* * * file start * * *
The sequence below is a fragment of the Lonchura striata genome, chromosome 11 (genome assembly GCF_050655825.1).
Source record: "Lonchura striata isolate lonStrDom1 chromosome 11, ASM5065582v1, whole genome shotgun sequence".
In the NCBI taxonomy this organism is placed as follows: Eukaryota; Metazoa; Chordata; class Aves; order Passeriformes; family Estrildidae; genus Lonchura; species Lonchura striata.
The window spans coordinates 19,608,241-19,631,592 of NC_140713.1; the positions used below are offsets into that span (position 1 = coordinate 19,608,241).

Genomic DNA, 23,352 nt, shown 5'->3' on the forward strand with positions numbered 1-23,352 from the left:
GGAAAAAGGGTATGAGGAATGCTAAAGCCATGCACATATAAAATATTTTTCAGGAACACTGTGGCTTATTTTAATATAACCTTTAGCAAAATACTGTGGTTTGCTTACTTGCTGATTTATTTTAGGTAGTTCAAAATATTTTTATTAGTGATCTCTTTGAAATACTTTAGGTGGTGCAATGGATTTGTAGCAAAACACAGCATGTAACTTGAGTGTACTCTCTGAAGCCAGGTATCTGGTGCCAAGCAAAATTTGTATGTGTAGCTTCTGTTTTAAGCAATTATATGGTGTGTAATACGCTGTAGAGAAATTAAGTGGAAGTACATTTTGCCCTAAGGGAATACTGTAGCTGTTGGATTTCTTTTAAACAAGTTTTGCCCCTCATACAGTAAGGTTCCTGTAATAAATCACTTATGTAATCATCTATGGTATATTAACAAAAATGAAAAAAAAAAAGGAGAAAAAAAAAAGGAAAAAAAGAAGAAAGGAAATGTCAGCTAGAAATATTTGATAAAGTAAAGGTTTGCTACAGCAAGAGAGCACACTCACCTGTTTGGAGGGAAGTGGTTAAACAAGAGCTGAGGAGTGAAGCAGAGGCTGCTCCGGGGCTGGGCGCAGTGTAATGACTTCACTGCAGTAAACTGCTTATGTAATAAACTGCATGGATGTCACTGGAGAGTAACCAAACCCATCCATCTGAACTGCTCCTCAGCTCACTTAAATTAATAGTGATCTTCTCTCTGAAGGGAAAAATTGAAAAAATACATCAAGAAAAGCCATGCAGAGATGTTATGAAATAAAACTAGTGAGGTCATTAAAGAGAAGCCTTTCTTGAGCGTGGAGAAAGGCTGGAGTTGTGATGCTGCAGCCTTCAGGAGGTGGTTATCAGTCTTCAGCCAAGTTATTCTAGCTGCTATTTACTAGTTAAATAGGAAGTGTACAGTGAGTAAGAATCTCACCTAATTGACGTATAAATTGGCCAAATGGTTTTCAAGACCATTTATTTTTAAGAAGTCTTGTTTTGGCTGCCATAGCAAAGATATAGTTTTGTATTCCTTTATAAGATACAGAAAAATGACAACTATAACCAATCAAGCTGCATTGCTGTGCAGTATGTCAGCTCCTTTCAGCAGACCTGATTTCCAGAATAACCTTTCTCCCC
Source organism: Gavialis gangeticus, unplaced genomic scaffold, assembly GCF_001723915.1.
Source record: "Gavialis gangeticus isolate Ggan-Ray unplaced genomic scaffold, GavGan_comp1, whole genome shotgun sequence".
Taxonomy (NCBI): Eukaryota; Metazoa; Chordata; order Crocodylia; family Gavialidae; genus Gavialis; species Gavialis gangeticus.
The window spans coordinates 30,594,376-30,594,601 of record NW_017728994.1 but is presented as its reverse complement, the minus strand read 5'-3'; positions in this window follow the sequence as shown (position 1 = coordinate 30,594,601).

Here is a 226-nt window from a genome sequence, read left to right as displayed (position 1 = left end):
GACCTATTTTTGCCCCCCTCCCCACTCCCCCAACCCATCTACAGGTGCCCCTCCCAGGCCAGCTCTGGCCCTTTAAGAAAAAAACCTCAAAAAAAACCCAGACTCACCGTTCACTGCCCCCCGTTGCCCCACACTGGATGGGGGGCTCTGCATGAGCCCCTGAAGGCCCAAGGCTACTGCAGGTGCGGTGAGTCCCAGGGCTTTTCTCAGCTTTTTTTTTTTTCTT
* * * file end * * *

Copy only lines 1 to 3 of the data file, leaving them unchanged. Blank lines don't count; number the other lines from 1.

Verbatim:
The sequence below is a fragment of the Lonchura striata genome, chromosome 11 (genome assembly GCF_050655825.1).
Source record: "Lonchura striata isolate lonStrDom1 chromosome 11, ASM5065582v1, whole genome shotgun sequence".
In the NCBI taxonomy this organism is placed as follows: Eukaryota; Metazoa; Chordata; class Aves; order Passeriformes; family Estrildidae; genus Lonchura; species Lonchura striata.